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Shipping liquefied natural gas has become Europe’s solution to boosting its energy security


On a barge floating off the coast of Estonia, workers are laying a high-voltage electric cable along the sea bed.

It powers a terminal that will receive deliveries of liquefied natural gas, or LNG, that has been cooled to about minus 160 degrees Celsius.

The energy source will then be converted back into gas and piped out to the other Baltic states and Finland, which no longer get their supply from Russia following its invasion of Ukraine.

Shipping natural gas in this manner has become Europe’s solution to boosting its energy security, amid unreliable natural gas supply from Russia and impending sanctions against the import of oil from Russia.

However, putting the offshore terminal to use has not been straightforward due to the challenging conditions.

“If the sea is too rough, we simply can’t execute from a safety point of view,” said Mr Mindaugas Zakaras, who is in charge of the building of key infrastructure like the electric cable.

Mr Zakaras, from engineering firm MT Group, noted that the ongoing works are in the open Baltic Sea, where the weather conditions at this time of the year are mostly bad.

“We are, most of the time, preparing when the bad weather is there, and when we have a timeframe of good weather, we basically execute the works from the good weather window to the next good weather window,” he said.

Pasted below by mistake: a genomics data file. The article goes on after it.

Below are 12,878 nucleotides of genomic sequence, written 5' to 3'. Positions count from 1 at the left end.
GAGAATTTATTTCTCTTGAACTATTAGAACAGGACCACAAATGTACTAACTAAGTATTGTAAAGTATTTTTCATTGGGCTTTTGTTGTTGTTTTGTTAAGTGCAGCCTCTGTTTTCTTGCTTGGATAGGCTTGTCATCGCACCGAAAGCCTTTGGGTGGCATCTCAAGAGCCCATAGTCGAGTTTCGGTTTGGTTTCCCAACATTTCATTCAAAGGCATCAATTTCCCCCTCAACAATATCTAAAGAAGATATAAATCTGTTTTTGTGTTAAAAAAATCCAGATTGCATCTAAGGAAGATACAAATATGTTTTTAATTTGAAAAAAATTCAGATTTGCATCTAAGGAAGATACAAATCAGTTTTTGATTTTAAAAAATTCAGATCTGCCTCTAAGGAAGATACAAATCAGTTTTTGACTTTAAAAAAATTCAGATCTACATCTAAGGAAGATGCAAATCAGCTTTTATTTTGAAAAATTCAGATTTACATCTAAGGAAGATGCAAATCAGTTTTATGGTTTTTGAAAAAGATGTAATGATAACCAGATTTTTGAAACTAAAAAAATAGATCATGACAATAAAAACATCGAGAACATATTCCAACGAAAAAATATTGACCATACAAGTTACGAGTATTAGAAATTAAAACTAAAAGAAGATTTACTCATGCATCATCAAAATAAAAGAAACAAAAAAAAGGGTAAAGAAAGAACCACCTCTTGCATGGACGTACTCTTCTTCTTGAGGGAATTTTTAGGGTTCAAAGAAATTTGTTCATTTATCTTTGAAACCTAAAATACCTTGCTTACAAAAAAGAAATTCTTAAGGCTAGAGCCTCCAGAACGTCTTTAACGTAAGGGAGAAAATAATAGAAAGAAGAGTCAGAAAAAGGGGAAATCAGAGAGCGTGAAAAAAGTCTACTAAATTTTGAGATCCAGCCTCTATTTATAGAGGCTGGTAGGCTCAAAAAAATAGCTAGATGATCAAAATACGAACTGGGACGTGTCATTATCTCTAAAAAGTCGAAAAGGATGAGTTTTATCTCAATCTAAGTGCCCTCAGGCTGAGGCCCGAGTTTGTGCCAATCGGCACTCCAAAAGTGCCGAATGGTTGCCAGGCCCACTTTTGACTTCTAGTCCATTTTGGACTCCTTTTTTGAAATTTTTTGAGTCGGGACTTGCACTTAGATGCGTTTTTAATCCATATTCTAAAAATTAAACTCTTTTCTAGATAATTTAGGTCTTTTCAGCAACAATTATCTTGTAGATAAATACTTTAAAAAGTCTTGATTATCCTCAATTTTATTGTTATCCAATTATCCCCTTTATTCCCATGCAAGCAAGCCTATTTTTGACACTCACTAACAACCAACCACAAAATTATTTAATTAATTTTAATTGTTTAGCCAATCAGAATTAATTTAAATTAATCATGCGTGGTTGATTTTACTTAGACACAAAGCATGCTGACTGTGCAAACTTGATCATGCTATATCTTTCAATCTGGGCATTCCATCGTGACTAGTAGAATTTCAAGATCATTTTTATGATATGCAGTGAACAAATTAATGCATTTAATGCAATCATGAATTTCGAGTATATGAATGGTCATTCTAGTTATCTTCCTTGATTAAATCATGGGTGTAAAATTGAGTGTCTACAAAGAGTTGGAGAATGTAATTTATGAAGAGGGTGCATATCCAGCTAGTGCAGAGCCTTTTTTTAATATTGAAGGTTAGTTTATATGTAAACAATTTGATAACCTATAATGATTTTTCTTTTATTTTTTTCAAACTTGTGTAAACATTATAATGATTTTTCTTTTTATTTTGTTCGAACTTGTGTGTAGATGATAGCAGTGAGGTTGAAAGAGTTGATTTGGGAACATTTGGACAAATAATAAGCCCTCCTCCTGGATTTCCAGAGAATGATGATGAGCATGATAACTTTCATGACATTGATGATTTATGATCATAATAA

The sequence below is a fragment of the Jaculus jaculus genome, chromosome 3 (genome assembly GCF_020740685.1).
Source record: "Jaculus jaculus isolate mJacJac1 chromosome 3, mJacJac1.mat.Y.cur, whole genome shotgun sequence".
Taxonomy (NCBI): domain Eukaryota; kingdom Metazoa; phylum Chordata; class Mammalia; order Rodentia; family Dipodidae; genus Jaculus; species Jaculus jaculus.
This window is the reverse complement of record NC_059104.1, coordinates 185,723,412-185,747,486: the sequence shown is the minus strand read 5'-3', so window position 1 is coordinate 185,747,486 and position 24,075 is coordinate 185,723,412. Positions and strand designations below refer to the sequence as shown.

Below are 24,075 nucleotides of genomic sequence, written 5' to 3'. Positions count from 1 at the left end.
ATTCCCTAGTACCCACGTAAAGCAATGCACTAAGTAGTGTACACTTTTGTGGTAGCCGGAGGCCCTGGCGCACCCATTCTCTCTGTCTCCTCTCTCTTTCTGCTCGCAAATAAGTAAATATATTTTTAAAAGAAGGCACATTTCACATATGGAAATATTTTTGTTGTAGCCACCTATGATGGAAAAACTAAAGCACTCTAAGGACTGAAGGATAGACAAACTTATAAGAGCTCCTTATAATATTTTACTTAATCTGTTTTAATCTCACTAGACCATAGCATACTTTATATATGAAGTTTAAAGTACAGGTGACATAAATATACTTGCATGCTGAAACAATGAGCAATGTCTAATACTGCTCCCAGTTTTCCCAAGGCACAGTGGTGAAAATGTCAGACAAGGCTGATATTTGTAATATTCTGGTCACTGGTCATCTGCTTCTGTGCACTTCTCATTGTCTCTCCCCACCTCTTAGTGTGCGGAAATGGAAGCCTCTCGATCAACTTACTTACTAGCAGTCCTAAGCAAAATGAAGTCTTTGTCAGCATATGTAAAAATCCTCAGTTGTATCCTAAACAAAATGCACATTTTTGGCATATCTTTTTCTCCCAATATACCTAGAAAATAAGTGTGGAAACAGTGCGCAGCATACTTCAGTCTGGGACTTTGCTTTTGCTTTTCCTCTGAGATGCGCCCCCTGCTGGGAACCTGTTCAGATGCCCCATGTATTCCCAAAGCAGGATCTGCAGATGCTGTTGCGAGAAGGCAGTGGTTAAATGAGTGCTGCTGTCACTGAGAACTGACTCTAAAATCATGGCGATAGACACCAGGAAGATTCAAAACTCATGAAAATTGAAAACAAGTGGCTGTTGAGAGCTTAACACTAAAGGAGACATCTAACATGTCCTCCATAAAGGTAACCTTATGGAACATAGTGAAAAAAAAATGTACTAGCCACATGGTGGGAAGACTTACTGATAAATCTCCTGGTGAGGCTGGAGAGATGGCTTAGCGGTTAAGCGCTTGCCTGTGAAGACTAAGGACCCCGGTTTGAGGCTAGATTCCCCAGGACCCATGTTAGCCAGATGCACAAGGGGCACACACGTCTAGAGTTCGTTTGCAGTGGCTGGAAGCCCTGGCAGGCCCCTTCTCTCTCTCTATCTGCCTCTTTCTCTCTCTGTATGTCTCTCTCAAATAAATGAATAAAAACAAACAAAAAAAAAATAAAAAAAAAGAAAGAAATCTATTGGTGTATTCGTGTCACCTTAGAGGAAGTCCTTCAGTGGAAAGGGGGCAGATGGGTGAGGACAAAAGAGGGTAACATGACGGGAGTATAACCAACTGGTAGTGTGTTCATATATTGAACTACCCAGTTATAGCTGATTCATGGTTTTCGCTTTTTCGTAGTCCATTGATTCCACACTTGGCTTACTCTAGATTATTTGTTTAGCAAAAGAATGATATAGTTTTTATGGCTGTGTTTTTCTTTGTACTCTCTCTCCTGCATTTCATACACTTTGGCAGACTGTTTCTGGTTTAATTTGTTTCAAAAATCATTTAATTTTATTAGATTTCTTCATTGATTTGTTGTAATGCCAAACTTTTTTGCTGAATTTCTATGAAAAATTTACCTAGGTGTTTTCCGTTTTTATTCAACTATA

The project is part of Europe’s strategy to quickly wean itself off natural gas from Russia, typically relied upon to heat homes and power factories.

This comes amid impending European Union’s sanctions against Russian oil imports.

A sanctions package adopted in June prohibits the purchase, import or transfer of crude oil and certain petroleum products from Russia to the European Union (EU). The restrictions were expected to begin from Dec 5 for crude oil, but may instead be replaced by a price cap on Russian seaborne crude oil.

The move is expected to reduce the likelihood of crude oil prices soaring after the sanctions kick in, and also safeguard global oil supply as Russia produces 10 per cent of the world’s oil.

According to Reuters, as of Thursday (Dec 1), the EU was close to dealing on a US$60 a barrel price cap.

Estonia rejected the previous price proposal from the Group of Seven (G7) of US$62, saying instead that it should be closer to Russia’s production costs of an estimated US$20 to US$25 per barrel.

In response to sanctions by the West on its energy sector, Russia has started shipping more of its oil and coal to countries like India and China.

But when it comes to natural gas, it is not that simple.

Professor Igor Yushkov of Financial University in Moscow said “it will not work” to simply redirect the gas supplies that used to enter Europe through pipelines, to LNG plants and then to Asia.

Even the capacity of gas liquefication plants is not sufficient,” he said. “And in this regard, it is necessary to build new facilities in order to shift it to Asian markets.”

While imports of natural gas carried into the EU by pipelines have fallen dramatically, the bloc’s imports of Russian LNG have gone up by almost 50 per cent year-on-year in 2022.
Source: CNA


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